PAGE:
It’s been about three-quarters of a year since Donald Trump was banned from Twitter. And it’s clear he wants back on. The former president is in the midst of suing the social media giant, which was his favorite such service, and last week his lawyers issued a court filing arguing that he should be let back on for two reason: he used to be the leader of the free world, and, you know, tweeting is “addictive.”
Trump also argues that Twitter's terms of service shouldn't be binding because the product is addictive, leaving addicts little choice but to agree.
(The lawsuit is seeking to force Twitter to let him back on to the addictive website.) pic.twitter.com/SRMW9WA8SL
— Brad Heath (@bradheath) September 23, 2021
As per The Hill, the filing makes an extraordinary argument: that the terms of service, which he repeatedly violated, did not apply to him when he was booted because at the time he was President of the United States. It claims he “repeatedly used his account to report to the Citizens of the United States on virtually every aspect of Presidential activity” and that it was “a key channel for official communication.”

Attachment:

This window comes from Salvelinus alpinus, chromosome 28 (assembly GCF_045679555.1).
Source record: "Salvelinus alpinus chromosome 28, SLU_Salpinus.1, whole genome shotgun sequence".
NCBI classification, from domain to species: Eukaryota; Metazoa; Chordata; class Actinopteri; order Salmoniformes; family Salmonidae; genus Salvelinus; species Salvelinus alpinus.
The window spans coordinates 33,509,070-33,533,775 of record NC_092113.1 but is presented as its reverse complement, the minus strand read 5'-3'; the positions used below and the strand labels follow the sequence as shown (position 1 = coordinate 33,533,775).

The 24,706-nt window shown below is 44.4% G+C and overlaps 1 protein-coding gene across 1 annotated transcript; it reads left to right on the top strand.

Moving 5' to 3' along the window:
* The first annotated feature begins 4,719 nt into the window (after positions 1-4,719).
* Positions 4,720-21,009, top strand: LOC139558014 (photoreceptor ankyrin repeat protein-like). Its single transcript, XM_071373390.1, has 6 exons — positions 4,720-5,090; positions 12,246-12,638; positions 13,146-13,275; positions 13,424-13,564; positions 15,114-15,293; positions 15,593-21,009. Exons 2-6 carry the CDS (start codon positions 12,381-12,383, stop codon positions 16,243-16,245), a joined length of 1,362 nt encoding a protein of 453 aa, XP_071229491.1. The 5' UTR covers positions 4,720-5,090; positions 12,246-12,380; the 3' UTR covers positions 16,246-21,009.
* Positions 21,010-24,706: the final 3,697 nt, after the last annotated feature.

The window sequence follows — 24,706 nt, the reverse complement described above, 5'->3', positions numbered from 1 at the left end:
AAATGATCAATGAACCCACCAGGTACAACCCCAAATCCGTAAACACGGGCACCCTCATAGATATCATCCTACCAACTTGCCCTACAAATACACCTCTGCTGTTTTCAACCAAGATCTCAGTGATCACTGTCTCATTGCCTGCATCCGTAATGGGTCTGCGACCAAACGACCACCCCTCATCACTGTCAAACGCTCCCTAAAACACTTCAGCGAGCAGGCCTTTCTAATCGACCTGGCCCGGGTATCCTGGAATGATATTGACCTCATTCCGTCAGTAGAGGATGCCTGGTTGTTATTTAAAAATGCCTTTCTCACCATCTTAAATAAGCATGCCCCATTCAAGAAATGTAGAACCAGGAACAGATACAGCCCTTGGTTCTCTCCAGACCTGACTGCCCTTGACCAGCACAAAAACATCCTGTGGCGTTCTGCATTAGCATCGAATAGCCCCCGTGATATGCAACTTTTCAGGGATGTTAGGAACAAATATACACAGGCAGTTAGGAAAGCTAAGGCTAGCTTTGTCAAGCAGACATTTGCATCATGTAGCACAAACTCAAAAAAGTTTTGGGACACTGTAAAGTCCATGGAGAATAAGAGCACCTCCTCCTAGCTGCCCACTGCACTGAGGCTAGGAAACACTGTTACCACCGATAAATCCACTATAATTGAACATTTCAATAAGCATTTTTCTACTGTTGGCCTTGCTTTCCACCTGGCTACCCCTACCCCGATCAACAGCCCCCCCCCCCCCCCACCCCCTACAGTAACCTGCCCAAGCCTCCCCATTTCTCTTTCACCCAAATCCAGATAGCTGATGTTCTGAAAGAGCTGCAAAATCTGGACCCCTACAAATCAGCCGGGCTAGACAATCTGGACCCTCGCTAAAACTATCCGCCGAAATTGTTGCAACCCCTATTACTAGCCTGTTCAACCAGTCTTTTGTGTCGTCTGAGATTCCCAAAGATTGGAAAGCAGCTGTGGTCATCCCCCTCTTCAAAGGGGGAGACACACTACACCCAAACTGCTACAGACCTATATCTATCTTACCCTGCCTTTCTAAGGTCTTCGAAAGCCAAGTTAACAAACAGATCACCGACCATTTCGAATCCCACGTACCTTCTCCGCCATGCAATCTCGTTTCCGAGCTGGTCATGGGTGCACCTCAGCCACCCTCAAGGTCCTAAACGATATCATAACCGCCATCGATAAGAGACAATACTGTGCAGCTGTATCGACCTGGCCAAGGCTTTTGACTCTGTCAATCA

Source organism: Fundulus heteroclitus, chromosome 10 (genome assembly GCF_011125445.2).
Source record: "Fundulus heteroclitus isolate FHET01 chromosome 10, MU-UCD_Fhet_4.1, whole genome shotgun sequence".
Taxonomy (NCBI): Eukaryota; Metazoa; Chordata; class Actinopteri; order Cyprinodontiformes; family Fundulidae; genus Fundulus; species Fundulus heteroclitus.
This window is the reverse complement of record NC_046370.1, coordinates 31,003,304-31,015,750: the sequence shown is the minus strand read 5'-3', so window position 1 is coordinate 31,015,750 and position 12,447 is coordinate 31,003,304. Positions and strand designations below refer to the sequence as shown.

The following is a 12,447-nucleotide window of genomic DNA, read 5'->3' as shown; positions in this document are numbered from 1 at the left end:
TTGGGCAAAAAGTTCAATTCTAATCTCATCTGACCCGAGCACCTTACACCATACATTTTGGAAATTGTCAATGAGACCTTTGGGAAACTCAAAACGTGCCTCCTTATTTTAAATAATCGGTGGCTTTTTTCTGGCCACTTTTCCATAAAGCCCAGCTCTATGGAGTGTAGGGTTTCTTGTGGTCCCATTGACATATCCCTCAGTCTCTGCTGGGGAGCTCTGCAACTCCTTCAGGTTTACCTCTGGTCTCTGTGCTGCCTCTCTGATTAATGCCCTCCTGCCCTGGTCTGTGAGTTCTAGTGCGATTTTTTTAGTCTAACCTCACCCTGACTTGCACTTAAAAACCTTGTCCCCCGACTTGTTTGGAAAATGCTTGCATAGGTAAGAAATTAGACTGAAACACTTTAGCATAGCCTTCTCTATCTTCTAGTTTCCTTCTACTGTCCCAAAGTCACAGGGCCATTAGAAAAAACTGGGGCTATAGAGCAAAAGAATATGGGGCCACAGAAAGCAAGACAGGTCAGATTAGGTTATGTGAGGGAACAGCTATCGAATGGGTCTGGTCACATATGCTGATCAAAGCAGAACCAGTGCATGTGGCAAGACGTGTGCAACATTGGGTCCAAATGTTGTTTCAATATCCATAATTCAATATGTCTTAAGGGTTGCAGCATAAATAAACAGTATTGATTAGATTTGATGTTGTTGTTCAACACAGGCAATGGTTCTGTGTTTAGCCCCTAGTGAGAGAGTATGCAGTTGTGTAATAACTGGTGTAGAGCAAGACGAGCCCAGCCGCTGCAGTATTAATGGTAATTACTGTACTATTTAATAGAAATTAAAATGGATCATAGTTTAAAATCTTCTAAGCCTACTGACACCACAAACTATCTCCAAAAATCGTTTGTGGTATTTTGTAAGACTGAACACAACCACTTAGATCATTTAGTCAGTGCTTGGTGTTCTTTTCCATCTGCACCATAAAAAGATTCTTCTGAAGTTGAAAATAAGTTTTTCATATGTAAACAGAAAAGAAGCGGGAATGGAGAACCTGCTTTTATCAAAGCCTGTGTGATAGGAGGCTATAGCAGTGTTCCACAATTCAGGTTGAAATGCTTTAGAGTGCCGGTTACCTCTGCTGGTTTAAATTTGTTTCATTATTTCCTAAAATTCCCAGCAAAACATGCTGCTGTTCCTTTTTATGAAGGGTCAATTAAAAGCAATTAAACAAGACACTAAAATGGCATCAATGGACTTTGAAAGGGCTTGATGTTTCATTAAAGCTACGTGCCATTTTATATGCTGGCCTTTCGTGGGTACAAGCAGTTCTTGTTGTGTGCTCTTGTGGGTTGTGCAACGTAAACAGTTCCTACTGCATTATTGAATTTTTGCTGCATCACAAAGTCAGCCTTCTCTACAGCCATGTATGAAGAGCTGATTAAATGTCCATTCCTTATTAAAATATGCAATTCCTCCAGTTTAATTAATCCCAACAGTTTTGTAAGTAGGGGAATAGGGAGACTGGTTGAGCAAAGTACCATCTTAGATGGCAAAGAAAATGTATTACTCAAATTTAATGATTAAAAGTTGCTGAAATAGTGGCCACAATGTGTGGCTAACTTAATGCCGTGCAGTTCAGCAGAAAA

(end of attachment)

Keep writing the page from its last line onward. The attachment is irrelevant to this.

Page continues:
Ignoring that Trump often used it to air petty grievances, the filing also makes this claim: “One thing is undeniably clear in this case: Plaintiff’s account was a government account, and not a private one when he was censored,” Trump’s lawyers said in the filing.
The filing later argues that Twitter is an “addictive” service, and intentionally so, and that any seasoned user, like Trump, will blindly agree to the terms of service without reading the fine print.
Trump’s lawyers are also fighting to keep the case in Florida, where he currently resides, to California, where Twitter lives. Twitter’s terms of service indicate that all lawsuits will be argued in California. But there’s a good chance Trump’s team wants to keep it in Florida, because there that’s where far more Trump-friendly judges reside.
The former president was booted from Twitter mere days after the Capitol riots, which he arguably (or maybe not so arguably) helped foment.
(Via The Hill)